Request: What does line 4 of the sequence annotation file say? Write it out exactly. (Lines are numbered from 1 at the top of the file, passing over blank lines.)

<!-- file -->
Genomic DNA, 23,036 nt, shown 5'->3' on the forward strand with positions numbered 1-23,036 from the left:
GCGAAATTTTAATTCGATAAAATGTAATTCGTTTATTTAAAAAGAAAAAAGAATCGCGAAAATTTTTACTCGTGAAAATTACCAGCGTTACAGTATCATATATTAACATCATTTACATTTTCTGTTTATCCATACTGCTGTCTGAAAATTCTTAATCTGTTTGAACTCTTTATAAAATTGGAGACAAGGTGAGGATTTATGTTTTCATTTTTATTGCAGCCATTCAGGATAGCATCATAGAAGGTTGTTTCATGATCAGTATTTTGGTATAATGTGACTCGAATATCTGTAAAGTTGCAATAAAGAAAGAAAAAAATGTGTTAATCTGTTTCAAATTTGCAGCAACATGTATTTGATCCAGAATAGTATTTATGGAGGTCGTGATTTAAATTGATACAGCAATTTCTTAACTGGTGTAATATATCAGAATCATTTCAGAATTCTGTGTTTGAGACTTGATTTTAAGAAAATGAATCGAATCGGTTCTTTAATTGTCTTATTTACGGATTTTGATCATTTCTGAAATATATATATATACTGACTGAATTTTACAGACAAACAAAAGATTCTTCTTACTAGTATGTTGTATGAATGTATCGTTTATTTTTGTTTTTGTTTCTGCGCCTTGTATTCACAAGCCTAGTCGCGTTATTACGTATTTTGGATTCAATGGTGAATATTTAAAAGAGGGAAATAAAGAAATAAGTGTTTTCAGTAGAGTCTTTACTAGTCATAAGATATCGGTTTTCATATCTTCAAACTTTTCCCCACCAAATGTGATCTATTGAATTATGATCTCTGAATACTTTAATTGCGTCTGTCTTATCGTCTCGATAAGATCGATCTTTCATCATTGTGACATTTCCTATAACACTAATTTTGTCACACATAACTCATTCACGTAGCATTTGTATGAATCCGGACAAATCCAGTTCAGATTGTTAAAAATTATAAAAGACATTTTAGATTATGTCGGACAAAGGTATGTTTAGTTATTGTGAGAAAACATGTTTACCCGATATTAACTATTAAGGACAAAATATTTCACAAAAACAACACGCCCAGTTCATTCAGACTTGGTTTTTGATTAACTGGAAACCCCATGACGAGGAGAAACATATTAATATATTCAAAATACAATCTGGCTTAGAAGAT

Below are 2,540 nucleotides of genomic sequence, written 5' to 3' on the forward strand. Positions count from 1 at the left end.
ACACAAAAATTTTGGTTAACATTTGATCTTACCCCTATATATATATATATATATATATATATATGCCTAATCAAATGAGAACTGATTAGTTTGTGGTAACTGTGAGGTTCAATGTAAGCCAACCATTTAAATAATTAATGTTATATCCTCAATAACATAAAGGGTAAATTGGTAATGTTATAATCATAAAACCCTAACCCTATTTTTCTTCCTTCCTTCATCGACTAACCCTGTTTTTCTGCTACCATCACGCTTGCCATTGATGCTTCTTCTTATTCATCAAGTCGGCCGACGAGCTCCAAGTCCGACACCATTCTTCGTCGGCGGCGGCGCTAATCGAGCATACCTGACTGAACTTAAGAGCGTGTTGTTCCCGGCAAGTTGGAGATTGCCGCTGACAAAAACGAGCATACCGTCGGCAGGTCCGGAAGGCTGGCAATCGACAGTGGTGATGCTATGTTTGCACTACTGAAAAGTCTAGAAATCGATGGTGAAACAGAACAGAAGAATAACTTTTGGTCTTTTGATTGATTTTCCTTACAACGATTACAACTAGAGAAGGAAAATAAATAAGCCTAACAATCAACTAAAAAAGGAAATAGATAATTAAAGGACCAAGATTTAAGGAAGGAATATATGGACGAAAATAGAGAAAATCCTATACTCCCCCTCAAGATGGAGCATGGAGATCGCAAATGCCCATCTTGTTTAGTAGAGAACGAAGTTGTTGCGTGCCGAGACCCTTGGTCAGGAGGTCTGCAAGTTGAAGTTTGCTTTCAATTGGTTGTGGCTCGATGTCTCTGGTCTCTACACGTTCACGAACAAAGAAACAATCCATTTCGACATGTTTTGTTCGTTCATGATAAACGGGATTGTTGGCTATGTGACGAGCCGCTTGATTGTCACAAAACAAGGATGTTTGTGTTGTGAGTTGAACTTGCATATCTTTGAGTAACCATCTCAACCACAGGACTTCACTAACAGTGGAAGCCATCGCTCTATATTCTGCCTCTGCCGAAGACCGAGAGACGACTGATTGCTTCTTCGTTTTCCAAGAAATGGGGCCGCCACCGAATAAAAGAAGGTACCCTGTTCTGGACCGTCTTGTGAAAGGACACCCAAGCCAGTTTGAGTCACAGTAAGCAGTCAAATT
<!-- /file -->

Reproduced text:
ACACAAAAATTTTGGTTAACATTTGATCTTACCCCTATATATATATATATATATATATATATATGCCTAATCAAATGAGAACTGATTAGTTTGTGGTAACTGTGAGGTTCAATGTAAGCCAACCATTTAAATAATTAATGTTATATCCTCAATAACATAAAGGGTAAATTGGTAATGTTATAATCATAAAACCCTAACCCTATTTTTCTTCCTTCCTTCATCGACTAACCCTGTTTTTCTGCTACCATCACGCTTGCCATTGATGCTTCTTCTTATTCATCAAGTCGGCCGACGAGCTCCAAGTCCGACACCATTCTTCGTCGGCGGCGGCGCTAATCGAGCATACCTGACTGAACTTAAGAGCGTGTTGTTCCCGGCAAGTTGGAGATTGCCGCTGACAAAAACGAGCATACCGTCGGCAGGTCCGGAAGGCTGGCAATCGACAGTGGTGATGCTATGTTTGCACTACTGAAAAGTCTAGAAATCGATGGTGAAACAGAACAGAAGAATAACTTTTGGTCTTTTGATTGATTTTCCTTACAACGATTACAACTAGAGAAGGAAAATAAATAAGCCTAACAATCAACTAAAAAAGGAAATAGATAATTAAAGGACCAAGATTTAAGGAAGGAATATATGGACGAAAATAGAGAAAATCCTATACTCCCCCTCAAGATGGAGCATGGAGATCGCAAATGCCCATCTTGTTTAGTAGAGAACGAAGTTGTTGCGTGCCGAGACCCTTGGTCAGGAGGTCTGCAAGTTGAAGTTTGCTTTCAATTGGTTGTGGCTCGATGTCTCTGGTCTCTACACGTTCACGAACAAAGAAACAATCCATTTCGACATGTTTTGTTCGTTCATGATAAACGGGATTGTTGGCTATGTGACGAGCCGCTTGATTGTCACAAAACAAGGATGTTTGTGTTGTGAGTTGAACTTGCATATCTTTGAGTAACCATCTCAACCACAGGACTTCACTAACAGTGGAAGCCATCGCTCTATATTCTGCCTCTGCCGAAGACCGAGAGACGACTGATTGCTTCTTCGTTTTCCAAGAAATGGGGCCGCCACCGAATAAAAGAAGGTACCCTGTTCTGGACCGTCTTGTGAAAGGACACCCAAGCCAGTTTGAGTCACAGTAAGCAGTCAAATT